TheĀ PineTime is an inexpensive smartwatch designed to run open-source software and serve as a wearable companion to Linux smartphones (like the PinePhone), among other things. First introduced a few years ago, PineTime development kits began shipping in 2020 and coders began writing software for the platform.

Now Pine64 is taking orders for a version of the PineTime smartwatch that’s aimed at more casual users. It’s available from the Pine64 Store for $27.

Unlike the development kit, the new version of the watch has a sealed case that’s not designed to be opened up. That means you don’t get access to the low-level debugging interface, but it also means the watch should be a bit sturdier no assembly is required.

The PineTime has a 1.3 inch, 240 x 240 pixel capacitive touchscreen display and it’s powered by a Nordic Semiconductor nRF52832 processor and a 64 MHz ARM Cortex-M4F CPU. It has a 170-180 mAh battery and a very limited amount of on-device memory and storage.

But it has the features you’d expect from an entry-level wearable including support for Bluetooth 5, a vibration motor, accelerometer, and even a heart rate sensor.

Pine64 says the new units will ship with InfiniTime 1.2 firmware pre-installed. Since the last time I wrote about InfiniTime, the software has been updated to support a small hardware change (the new PineTime has a different accelerometer than older units), adds a metronome application, and features an updated stopwatch application with a cleaner user interface.

InfiniTime 1.2

Prefer to try a different smartwatch operating system? The watch also supports alternate firmware including the MicroPython-based Wasp OS, and there’s a new work-in-progress operating system called Malila on the way. And that’s just the tip of the iceberg for PineTime firmware and app development.

Note that while the PineTime SmartWatch (Sealed) edition is a bit more consumer-ready than the development kits, you can still buy the dev version if you’d prefer – Pine64 is currently selling a 2-pack for $50 that includes one sealed watch and one unsealed dev-friendly watch.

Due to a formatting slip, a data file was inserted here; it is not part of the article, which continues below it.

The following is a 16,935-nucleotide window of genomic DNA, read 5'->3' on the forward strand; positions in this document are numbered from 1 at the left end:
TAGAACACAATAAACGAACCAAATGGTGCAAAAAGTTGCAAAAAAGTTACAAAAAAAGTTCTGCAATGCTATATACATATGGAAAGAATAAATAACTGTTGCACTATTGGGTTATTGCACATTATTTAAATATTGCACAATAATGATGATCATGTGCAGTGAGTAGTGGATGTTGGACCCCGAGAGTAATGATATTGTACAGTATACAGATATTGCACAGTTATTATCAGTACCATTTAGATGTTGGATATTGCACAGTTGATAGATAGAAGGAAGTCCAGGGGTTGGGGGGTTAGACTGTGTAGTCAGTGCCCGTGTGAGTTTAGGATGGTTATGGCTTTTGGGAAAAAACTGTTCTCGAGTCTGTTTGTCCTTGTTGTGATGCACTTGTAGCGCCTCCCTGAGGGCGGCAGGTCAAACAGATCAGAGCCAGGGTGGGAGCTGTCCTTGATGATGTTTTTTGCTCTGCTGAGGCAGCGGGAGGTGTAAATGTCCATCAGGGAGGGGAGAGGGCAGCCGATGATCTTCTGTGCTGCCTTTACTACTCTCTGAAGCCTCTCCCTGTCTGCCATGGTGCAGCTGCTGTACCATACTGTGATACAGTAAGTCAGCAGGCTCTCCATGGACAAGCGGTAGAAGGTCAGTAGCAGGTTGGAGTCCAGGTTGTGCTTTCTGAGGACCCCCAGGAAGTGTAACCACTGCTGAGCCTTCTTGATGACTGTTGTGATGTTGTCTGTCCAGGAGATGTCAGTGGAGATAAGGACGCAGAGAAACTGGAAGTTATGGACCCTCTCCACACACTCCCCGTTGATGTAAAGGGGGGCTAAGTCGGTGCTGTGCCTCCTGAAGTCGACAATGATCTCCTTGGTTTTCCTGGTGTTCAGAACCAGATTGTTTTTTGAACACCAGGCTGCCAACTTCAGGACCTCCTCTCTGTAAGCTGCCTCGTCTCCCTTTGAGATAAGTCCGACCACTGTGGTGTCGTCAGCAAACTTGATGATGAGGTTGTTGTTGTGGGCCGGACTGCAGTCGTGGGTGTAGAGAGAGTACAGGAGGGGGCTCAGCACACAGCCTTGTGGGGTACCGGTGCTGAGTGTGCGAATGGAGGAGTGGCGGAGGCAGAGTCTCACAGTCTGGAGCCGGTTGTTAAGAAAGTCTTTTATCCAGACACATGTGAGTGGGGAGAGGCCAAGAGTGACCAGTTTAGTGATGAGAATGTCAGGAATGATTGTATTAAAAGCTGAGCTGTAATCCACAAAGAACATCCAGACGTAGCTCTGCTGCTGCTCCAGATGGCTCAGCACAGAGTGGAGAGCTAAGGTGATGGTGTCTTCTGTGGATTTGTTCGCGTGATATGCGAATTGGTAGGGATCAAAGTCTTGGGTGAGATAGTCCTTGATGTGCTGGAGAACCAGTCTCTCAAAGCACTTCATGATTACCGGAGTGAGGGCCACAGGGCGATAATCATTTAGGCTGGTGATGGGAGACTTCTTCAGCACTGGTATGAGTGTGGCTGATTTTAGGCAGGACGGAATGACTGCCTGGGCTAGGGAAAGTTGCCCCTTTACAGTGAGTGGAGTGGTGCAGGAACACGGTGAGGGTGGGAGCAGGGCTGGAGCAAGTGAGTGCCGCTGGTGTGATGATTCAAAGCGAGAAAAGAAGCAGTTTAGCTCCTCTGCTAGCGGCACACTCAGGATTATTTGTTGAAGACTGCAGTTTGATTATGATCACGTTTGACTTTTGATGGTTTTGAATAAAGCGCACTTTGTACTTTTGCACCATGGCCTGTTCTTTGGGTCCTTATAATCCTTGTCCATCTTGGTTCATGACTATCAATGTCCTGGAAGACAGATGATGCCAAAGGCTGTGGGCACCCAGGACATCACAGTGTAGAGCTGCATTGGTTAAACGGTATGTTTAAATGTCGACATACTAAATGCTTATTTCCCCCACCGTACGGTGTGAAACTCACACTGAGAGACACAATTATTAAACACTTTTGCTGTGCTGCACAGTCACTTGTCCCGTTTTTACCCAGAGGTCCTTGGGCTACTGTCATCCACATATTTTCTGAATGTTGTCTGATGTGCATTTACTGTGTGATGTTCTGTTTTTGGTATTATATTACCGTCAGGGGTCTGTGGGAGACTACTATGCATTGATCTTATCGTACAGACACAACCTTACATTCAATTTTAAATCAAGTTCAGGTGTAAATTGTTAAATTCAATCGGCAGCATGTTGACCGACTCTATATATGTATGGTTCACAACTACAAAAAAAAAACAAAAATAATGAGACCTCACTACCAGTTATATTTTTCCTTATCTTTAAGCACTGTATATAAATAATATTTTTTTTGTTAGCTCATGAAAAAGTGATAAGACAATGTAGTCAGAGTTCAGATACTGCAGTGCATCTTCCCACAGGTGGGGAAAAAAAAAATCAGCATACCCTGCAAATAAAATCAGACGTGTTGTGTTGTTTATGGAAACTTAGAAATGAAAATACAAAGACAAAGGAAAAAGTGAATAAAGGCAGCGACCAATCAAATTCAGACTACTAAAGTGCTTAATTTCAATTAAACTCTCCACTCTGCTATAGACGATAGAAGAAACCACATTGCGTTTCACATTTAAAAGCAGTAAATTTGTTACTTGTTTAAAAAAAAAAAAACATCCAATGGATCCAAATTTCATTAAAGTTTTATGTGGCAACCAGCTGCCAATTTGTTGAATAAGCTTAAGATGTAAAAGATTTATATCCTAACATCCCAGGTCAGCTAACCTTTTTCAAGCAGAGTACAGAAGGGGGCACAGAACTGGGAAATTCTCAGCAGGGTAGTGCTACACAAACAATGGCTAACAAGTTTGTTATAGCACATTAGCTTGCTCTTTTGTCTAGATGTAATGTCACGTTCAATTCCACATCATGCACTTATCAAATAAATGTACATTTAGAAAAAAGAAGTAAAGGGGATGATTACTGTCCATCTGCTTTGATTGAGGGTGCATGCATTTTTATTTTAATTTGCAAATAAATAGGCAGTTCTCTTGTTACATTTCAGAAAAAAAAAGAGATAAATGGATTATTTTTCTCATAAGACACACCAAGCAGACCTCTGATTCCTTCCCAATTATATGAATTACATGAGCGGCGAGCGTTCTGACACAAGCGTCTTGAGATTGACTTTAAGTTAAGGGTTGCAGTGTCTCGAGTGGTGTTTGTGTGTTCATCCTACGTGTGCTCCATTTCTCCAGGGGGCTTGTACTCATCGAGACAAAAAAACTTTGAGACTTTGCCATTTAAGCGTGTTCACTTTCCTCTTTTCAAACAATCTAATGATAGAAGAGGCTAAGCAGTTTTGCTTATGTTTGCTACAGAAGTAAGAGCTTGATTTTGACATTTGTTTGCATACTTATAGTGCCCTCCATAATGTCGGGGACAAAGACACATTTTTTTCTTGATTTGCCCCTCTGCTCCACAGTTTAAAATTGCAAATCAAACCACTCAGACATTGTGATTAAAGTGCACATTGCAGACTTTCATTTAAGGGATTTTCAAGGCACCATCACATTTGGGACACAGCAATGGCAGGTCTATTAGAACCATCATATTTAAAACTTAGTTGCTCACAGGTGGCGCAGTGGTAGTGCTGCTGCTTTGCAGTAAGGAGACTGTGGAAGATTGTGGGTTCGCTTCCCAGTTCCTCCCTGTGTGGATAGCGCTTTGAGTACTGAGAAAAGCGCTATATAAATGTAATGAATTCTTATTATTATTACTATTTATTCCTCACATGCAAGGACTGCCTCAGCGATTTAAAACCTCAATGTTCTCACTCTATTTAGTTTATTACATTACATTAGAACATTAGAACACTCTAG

The company also notes that no matter which version you get, Pine64 isn’t responsible if you break something while trying to flash alternate firmware. These devices are made to be hackable, but they’re also made to be cheap.

via Pine64 July 2021 Update

Support Liliputing

Liliputing's primary sources of revenue are advertising and affiliate links (if you click the "Shop" button at the top of the page and buy something on Amazon, for example, we'll get a small commission).

But there are several ways you can support the site directly even if you're using an ad blocker* and hate online shopping.

Contribute to our Patreon campaign

or...

Contribute via PayPal

* If you are using an ad blocker like uBlock Origin and seeing a pop-up message at the bottom of the screen, we have a guide that may help you disable it.

Join the Conversation

7 Comments

Your email address will not be published. Required fields are marked *

This site uses Akismet to reduce spam. Learn how your comment data is processed.

  1. I’m definitely ordering one. I wonder what the situation is in regards to how you interact with this watch through your smartphone. Do they have an Android app ready to go, or is that going to be on the community to develop?

      1. I just read into it myself as well on their Wiki, and it looks like they have a list of suitable companion apps for various smartphone OSes https://wiki.pine64.org/wiki/PineTime#Companion_Apps

        Looks like Gadgetbridge is the solution available for Android phones, which is good news because I’ve read about that before, it looks like a great privacy-focused solution for people wanting to use other Smartwatches like the Xiaomi Mi Band, but don’t want to use Xiaomi apps.

  2. Awesome, I’ve been waiting for a stable version of the OS. I ordered the twin pack (one sealed, one devkit) and I’ll be interested to see how they work. IMO Pine64 is a great company/community to support. I pre-ordered a Pinebook Pro when they came out for forum members and it has worked very well and I appreciate the open platform. The community is quickly advancing the ARM Linux space. Soon we’ll see affordable laptops that will be suitable for use in emerging markets right out of the box.